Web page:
Idylls of the King

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Courier Corporation, Mar 5, 2012 - Fiction - 304 pages
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With Idylls of the King, one of the giants of Victorian literature turned his considerable talents to the chivalric lore surrounding a larger-than-life British ruler, King Arthur. Alfred, Lord Tennyson, cast his interpretation of Arthurian myth into the form of an epic poem, and his tales of Camelot soar to remarkable imaginative heights to trace the birth of a king; the founding, fellowship, and decline of the Round Table; and the king's inevitable departure. Encompassing romance, heroism, duty, and conflict, Tennyson's poetry charts the rise and fall of a legendary society.
"The Coming of Arthur" chronicles the victorious battle with which the king also wins Guinevere's hand; "Gareth and Lynette," "The Marriage of Geraint," and "Geraint and Enid" likewise concern tests and triumphs of love, virtue, and valor. The tragic tale of two brothers, "Balin and Balan," is followed by "Merlin and Vivien," recounting the wizard's betrayal at the hands of a femme fatale. "Lancelot and Elaine," a classic story of unrequited love, leads up to the grand climax, "The Holy Grail," followed by "The Last Tournament" and "The Passing of Arthur."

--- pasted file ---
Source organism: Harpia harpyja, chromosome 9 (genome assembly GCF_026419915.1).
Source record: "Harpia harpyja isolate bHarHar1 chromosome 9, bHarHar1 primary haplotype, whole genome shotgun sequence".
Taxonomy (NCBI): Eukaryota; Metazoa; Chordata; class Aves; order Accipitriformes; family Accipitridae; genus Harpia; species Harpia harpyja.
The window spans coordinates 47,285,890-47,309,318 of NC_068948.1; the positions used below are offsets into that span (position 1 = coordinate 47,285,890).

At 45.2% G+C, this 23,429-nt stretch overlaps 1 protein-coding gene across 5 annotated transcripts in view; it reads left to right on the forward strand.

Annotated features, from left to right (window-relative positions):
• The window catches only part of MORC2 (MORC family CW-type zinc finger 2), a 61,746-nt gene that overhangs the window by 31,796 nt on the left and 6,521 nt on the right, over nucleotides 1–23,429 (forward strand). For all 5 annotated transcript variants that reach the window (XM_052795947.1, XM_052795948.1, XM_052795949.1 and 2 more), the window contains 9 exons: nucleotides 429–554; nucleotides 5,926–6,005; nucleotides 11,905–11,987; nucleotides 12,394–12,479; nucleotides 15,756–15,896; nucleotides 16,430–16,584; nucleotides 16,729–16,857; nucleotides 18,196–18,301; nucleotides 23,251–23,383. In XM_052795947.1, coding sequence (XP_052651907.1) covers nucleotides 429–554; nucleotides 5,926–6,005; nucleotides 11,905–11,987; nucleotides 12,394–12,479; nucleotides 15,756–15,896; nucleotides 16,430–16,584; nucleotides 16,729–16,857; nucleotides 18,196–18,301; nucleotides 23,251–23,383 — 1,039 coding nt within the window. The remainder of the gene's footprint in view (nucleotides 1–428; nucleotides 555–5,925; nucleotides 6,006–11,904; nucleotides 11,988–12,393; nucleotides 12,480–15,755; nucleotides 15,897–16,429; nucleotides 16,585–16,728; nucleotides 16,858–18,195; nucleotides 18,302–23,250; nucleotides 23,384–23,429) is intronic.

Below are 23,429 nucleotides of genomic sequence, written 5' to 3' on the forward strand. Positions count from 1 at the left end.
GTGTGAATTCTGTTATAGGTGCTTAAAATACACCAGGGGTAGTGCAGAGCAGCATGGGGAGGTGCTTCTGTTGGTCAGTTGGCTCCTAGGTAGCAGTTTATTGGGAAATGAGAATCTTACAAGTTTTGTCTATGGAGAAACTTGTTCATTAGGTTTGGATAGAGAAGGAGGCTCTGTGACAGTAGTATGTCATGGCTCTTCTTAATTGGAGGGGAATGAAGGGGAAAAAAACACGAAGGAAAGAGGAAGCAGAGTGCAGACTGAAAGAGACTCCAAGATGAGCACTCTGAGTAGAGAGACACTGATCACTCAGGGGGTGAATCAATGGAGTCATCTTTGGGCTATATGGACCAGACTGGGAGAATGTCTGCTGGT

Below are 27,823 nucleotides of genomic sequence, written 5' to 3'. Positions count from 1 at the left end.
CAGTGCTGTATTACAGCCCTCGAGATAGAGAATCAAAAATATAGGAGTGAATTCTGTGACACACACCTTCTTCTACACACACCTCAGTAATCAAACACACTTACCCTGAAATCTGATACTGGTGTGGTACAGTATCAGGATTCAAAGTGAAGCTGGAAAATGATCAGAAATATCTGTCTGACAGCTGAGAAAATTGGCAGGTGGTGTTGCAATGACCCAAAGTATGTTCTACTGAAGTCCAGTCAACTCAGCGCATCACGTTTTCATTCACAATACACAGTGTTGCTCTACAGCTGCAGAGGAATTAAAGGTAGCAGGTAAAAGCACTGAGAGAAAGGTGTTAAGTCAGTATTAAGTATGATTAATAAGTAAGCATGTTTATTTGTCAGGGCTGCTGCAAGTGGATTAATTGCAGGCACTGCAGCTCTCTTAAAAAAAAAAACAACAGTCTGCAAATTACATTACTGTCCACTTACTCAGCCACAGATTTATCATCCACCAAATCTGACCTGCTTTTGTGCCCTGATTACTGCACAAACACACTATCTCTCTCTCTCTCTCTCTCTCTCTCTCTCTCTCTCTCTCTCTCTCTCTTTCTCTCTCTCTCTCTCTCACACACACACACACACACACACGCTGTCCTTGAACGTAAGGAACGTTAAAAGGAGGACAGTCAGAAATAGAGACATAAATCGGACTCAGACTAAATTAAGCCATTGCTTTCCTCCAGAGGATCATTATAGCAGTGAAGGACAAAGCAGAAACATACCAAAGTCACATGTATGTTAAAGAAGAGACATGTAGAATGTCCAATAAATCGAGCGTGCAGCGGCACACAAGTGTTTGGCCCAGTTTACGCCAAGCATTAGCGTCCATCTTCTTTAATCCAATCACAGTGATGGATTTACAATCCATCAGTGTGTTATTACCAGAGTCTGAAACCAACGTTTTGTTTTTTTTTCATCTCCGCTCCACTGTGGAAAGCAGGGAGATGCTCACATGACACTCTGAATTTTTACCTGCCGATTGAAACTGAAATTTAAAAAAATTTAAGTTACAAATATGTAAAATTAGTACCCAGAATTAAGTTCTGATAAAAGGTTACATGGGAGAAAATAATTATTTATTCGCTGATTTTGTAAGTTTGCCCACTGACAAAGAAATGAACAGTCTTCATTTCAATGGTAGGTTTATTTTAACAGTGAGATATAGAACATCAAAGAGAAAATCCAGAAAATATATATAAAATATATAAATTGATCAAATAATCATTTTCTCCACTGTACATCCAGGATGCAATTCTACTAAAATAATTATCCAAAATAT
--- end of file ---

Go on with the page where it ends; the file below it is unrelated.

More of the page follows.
Generations of readers — both poetry lovers and devotees of myth and legend — have exulted in these stories "About the founding of a Round Table / That was to be, for love of God and man / And noble deeds, the flower of all the world."


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About the author (2012)

Alfred Tennyson was born on August 6, 1809 in Somersby, England. He attended Trinity College in Cambridge. Tennyson is chiefly known for his poetry, an art form that had interested him since the age of six. His best known work is the Idylls of the King. Tennyson was appointed Poet Laureate of England in 1850 and became the Baron of Aldworth and Farrington in 1883. Tennyson was still writing his his 80s, and died on October 6, 1892 near Haslemere, England.

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